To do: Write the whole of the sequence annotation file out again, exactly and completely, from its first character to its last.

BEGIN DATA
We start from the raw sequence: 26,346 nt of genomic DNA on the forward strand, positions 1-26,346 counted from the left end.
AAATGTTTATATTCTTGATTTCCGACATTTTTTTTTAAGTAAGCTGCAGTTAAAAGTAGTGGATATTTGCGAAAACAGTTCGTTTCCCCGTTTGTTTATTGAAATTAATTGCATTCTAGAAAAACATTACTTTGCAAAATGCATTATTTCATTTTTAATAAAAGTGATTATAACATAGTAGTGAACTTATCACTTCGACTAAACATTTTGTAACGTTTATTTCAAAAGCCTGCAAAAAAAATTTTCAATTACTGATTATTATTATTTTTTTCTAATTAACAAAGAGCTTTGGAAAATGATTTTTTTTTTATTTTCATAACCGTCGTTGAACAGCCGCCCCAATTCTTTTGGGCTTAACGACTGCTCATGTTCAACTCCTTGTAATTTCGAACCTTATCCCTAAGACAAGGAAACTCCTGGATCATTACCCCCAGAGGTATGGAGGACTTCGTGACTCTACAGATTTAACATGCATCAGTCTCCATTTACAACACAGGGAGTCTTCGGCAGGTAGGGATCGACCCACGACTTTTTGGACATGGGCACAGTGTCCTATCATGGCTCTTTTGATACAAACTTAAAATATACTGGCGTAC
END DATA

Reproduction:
We start from the raw sequence: 26,346 nt of genomic DNA on the forward strand, positions 1-26,346 counted from the left end.
AAATGTTTATATTCTTGATTTCCGACATTTTTTTTTAAGTAAGCTGCAGTTAAAAGTAGTGGATATTTGCGAAAACAGTTCGTTTCCCCGTTTGTTTATTGAAATTAATTGCATTCTAGAAAAACATTACTTTGCAAAATGCATTATTTCATTTTTAATAAAAGTGATTATAACATAGTAGTGAACTTATCACTTCGACTAAACATTTTGTAACGTTTATTTCAAAAGCCTGCAAAAAAAATTTTCAATTACTGATTATTATTATTTTTTTCTAATTAACAAAGAGCTTTGGAAAATGATTTTTTTTTTATTTTCATAACCGTCGTTGAACAGCCGCCCCAATTCTTTTGGGCTTAACGACTGCTCATGTTCAACTCCTTGTAATTTCGAACCTTATCCCTAAGACAAGGAAACTCCTGGATCATTACCCCCAGAGGTATGGAGGACTTCGTGACTCTACAGATTTAACATGCATCAGTCTCCATTTACAACACAGGGAGTCTTCGGCAGGTAGGGATCGACCCACGACTTTTTGGACATGGGCACAGTGTCCTATCATGGCTCTTTTGATACAAACTTAAAATATACTGGCGTAC